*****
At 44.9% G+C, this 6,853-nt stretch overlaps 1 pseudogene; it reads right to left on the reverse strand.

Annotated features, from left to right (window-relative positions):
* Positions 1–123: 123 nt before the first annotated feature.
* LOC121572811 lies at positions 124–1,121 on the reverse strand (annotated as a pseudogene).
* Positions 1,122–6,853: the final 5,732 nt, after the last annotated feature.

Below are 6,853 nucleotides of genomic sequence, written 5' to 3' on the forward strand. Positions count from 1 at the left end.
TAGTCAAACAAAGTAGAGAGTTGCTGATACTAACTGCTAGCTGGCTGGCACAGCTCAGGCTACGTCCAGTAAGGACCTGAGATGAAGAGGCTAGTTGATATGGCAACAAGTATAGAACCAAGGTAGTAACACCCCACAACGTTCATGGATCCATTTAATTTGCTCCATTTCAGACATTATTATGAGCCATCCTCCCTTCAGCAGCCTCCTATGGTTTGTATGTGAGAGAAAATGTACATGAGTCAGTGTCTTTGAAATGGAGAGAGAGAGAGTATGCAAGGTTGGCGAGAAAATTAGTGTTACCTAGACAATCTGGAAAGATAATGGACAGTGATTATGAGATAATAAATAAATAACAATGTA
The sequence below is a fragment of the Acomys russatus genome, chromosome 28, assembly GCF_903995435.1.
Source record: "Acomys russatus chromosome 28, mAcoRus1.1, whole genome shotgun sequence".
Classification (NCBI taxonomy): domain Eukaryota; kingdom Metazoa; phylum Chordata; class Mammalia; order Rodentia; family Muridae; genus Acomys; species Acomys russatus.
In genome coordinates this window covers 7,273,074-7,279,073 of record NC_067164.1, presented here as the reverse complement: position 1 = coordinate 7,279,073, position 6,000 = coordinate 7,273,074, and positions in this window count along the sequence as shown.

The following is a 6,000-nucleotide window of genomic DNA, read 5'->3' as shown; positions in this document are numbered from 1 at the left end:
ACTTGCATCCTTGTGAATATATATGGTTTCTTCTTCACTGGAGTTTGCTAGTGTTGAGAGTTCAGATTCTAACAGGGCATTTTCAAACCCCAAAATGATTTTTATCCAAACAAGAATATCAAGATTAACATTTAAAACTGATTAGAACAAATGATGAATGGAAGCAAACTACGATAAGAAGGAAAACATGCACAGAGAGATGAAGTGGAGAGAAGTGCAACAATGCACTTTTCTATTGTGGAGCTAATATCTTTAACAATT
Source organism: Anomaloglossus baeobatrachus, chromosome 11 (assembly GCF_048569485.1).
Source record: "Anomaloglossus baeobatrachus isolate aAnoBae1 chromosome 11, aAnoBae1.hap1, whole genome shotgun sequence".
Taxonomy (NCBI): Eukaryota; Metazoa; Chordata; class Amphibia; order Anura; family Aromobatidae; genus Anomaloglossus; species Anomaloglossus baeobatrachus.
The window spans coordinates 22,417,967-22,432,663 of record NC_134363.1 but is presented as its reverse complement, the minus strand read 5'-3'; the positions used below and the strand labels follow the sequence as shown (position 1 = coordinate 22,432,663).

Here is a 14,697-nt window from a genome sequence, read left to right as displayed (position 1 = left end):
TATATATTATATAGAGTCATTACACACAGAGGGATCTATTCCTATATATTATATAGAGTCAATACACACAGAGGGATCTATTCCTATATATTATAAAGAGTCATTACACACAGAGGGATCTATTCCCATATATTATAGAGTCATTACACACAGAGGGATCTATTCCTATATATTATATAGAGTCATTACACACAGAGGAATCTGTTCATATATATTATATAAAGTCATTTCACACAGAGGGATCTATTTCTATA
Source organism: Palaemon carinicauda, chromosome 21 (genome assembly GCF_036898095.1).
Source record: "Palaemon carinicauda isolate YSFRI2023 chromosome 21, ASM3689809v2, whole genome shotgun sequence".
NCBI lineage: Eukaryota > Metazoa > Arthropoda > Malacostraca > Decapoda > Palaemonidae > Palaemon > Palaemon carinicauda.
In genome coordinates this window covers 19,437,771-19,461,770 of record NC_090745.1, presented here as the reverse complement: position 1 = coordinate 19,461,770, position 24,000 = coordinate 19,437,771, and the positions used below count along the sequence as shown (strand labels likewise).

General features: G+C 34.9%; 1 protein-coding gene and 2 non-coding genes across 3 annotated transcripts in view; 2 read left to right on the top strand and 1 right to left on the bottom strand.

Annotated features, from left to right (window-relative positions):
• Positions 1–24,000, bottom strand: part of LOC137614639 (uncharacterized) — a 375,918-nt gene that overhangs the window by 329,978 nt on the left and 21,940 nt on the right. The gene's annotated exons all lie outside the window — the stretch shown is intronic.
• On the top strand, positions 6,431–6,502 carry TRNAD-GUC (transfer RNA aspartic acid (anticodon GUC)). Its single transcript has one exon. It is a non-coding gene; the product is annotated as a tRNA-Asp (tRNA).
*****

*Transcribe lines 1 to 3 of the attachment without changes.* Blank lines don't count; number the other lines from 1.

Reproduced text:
At 44.9% G+C, this 6,853-nt stretch overlaps 1 pseudogene; it reads right to left on the reverse strand.

Annotated features, from left to right (window-relative positions):
* Positions 1–123: 123 nt before the first annotated feature.